European Society of Radiology: Could you please give a detailed overview of when and for which diseases you use cardiac imaging?
Sanja Hadžović Šehović: Cardiac imaging is used in emergencies and in everyday practice. In urgent cases, CT is used to diagnose pain in the chest, when we are not sure from where it originates.In this way, we can exclude pulmonary thromboembolism, nearby organ diseases, aneurysm and thoracic aortic dissection as well as acute events in coronary arteries.In day-to-day practice, cardiac imaging is used for CAD detection, congenital and acquired heart defects, arteriovenous malformation (AVM) and shunts. We also detect cardiac tumours as well as changes in the pericardium.
ESR: Which modalities are usually used for what?
SHŠ: Standard radiography is used as an introduction to diagnostics, to gain insight into the condition of thoracic organs.MSCT coronary angiography is used to determine Ca score, assess coronary artery disease (stenosis, occlusion), as well as to exclude coronary heart disease. It is also a reliable tool in determining the patency of stents and aortic coronary bypass.MR of the heart is used for the analysis of the thoracic aorta (aneurysm, dissection, congenital anomalies), for a detailed estimate of the congenital and acquired heart defect and cardiac tumours.
ESR: What is the role of the radiologist within the ‘heart team’? How would you describe the cooperation between radiologists, cardiologists, and other physicians?
SHŠ: In our institution, a cardiologist and a radiologist work together in a team. The cardiologist sets the indication for the examination and preparation of the patients. The radiologist makes the diagnosis on the grounds of a CT coronary angiography or an MRI of the heart. At the end of the procedure, the cardiologist determines any further treatment for the patient.
ESR: Radiographers/radiological technologists are also part of the team. When and how do you interact with them?
SHŠ: In our establishment, the radiological technician is constantly present in our cardiac image team.
In the performed CT coronary angiography, the radiological technician determines the type of screening, the amount of contrast media, the time delay etc.
When performing an MRI of the heart, they determine the most suitable sequences for certain diseases.
ESR: Please describe your regular working environment (hospital, private practice). Does cardiac imaging take up all, most, or only part of your regular work schedule? How many radiologists are dedicated to cardiac imaging in your team?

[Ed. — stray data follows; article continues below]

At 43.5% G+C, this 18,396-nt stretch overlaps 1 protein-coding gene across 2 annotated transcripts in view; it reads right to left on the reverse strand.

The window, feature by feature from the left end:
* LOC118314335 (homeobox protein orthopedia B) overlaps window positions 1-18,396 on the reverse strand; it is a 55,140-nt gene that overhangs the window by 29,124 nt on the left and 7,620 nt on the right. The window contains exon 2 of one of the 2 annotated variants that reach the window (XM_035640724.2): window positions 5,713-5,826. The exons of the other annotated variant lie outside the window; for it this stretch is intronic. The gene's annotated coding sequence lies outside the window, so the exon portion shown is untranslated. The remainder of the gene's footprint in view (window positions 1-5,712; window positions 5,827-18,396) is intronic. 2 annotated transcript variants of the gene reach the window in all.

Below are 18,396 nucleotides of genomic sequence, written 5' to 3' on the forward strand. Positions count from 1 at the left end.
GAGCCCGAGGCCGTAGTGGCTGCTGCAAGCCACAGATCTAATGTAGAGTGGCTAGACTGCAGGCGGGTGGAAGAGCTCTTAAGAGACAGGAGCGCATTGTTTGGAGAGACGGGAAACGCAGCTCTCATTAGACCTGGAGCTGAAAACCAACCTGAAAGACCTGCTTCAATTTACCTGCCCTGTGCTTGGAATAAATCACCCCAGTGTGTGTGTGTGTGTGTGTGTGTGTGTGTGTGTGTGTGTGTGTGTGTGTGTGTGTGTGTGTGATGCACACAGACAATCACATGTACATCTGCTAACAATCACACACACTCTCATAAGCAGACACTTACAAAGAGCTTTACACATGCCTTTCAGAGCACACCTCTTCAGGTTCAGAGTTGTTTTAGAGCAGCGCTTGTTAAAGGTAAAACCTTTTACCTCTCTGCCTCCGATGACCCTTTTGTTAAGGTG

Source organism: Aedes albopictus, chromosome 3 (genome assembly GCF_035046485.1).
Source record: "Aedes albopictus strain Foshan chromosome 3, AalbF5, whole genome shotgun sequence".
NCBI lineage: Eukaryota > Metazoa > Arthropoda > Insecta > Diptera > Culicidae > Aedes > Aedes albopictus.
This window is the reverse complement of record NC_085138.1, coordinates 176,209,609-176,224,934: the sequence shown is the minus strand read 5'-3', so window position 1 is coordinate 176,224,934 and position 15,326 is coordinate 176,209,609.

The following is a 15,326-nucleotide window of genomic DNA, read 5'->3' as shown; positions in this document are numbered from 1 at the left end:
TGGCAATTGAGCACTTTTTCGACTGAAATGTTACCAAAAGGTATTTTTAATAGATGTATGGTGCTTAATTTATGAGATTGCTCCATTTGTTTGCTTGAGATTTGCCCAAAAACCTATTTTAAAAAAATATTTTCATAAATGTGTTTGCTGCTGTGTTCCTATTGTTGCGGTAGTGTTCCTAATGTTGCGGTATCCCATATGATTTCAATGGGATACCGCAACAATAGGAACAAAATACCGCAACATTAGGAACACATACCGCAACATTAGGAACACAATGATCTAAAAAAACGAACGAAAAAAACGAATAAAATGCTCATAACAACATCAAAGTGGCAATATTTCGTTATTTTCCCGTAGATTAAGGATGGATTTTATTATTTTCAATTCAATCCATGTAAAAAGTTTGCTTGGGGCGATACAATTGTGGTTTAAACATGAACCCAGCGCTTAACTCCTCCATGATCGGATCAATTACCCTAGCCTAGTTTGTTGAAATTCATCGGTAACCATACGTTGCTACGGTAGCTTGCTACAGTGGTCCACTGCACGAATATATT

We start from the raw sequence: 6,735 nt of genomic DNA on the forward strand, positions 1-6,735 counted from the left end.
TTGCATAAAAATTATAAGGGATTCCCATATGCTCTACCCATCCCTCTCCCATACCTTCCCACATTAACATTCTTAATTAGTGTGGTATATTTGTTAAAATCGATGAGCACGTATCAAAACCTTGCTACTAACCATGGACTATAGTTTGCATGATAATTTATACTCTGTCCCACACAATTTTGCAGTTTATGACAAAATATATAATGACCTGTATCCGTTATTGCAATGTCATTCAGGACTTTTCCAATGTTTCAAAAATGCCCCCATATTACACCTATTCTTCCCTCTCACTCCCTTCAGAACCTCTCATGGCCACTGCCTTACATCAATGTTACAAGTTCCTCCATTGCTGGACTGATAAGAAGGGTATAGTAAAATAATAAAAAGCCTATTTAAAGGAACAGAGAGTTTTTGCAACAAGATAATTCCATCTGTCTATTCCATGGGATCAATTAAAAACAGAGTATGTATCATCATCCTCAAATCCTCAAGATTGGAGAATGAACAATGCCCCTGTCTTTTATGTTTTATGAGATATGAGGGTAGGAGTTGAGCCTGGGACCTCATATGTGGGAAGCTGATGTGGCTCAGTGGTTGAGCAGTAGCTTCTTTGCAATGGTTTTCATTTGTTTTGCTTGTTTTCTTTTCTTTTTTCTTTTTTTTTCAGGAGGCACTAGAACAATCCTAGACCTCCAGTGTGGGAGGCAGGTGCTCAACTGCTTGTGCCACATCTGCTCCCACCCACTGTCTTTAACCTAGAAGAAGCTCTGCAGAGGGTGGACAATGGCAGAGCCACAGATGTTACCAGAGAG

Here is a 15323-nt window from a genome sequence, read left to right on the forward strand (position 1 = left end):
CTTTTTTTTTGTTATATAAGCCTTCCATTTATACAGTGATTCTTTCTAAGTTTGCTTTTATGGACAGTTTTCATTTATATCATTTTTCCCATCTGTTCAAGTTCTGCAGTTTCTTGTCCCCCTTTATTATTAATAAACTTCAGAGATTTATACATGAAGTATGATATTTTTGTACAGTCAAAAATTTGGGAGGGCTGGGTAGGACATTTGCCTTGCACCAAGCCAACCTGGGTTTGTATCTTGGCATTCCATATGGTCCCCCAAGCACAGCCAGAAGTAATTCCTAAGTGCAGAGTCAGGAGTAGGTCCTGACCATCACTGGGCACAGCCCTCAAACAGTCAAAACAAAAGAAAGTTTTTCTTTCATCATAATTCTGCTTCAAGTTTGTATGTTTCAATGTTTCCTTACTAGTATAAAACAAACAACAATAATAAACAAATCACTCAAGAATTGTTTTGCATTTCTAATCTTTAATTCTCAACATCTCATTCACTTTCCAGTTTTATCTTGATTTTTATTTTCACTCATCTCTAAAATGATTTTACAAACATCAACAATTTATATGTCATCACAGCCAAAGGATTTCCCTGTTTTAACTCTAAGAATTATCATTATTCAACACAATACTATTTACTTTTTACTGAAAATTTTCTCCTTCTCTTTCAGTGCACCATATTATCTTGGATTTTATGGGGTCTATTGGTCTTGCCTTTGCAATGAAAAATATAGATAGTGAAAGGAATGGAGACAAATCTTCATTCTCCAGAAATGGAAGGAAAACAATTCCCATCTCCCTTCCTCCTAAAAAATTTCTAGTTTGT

SHŠ: I work at a private clinic. Cardiology diagnostics is just a part of every day’s work. I also work on other diagnostics. Two radiologists are involved in the cardiology team.
ESR: Do you have direct contact with patients and if yes, what is the nature of that contact?
SHŠ: In our daily work we are not in direct contact with the patient. The cardiologist has a conversation with a patient because he or she is setting an indicator for the examination.
ESR: If you had the means: what would you change in education, training and daily practice in cardiac imaging?
SHŠ: In our institution, the training and education of young radiologists is not performed because it is a private clinic. In everyday practice, the CT coronary angiography will be introduced as a screening method in people with positive risk factors for coronary disease.
ESR: What are the most recent advances in cardiac imaging and what significance do they have for improving healthcare?
SHŠ: The advantage of modern cardiac imaging is the possibility to diagnose heart diseases in a non-invasive and reliable way.
ESR: In what ways has the specialty changed since you started? And where do you see the most important developments in the next ten years?
SHŠ: Since my initial decade, there has been quite a change in CT coronary angiography, thanks to the development of new CT machines, software and bringing this method to technical perfection. Also, the development of new advanced software and special sequences on MRI enables the demonstration of cardiac anomalies that previously were proven in a highly invasive way.
ESR: Is artificial intelligence already having an impact on cardiac imaging and how do you see that developing in the future?
SHŠ: As in other branches of radiology, computer systems and their improvements are significantly assisting the doctor in performing cardiological procedures. But an experienced doctor is unreplaceable.
Dr. Sanja Hadžović Šehović is a general radiologist and works in a private polyclinic in Sarajevo, Bosnia and Hercegovina. Her main research interests are in cardiac imaging. She is a member of the European Society of Radiology. She has been invited speaker at the Balkan Congresses of Radiology on the topic of cardiac imaging. She is currently working on her doctoral dissertation in that field and has authored or co-authored more than 20 peer-reviewed publications.